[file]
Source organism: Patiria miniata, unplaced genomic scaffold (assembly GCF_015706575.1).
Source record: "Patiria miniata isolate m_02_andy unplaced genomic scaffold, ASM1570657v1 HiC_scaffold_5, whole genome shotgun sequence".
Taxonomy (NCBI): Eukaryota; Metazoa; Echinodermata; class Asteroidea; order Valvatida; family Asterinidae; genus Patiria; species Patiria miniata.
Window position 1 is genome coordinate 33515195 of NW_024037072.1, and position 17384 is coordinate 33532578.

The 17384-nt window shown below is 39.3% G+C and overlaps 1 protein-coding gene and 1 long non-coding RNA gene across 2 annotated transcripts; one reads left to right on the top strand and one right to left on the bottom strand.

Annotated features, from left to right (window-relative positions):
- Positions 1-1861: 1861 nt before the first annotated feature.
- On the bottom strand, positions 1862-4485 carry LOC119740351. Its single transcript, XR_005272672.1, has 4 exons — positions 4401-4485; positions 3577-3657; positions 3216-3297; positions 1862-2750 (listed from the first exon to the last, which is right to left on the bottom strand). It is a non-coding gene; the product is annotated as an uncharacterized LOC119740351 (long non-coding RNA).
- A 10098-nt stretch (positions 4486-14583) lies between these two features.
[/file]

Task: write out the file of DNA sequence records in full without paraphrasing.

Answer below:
Source organism: Patiria miniata, unplaced genomic scaffold (assembly GCF_015706575.1).
Source record: "Patiria miniata isolate m_02_andy unplaced genomic scaffold, ASM1570657v1 HiC_scaffold_5, whole genome shotgun sequence".
Taxonomy (NCBI): Eukaryota; Metazoa; Echinodermata; class Asteroidea; order Valvatida; family Asterinidae; genus Patiria; species Patiria miniata.
Window position 1 is genome coordinate 33515195 of NW_024037072.1, and position 17384 is coordinate 33532578.

The 17384-nt window shown below is 39.3% G+C and overlaps 1 protein-coding gene and 1 long non-coding RNA gene across 2 annotated transcripts; one reads left to right on the top strand and one right to left on the bottom strand.

Annotated features, from left to right (window-relative positions):
- Positions 1-1861: 1861 nt before the first annotated feature.
- On the bottom strand, positions 1862-4485 carry LOC119740351. Its single transcript, XR_005272672.1, has 4 exons — positions 4401-4485; positions 3577-3657; positions 3216-3297; positions 1862-2750 (listed from the first exon to the last, which is right to left on the bottom strand). It is a non-coding gene; the product is annotated as an uncharacterized LOC119740351 (long non-coding RNA).
- A 10098-nt stretch (positions 4486-14583) lies between these two features.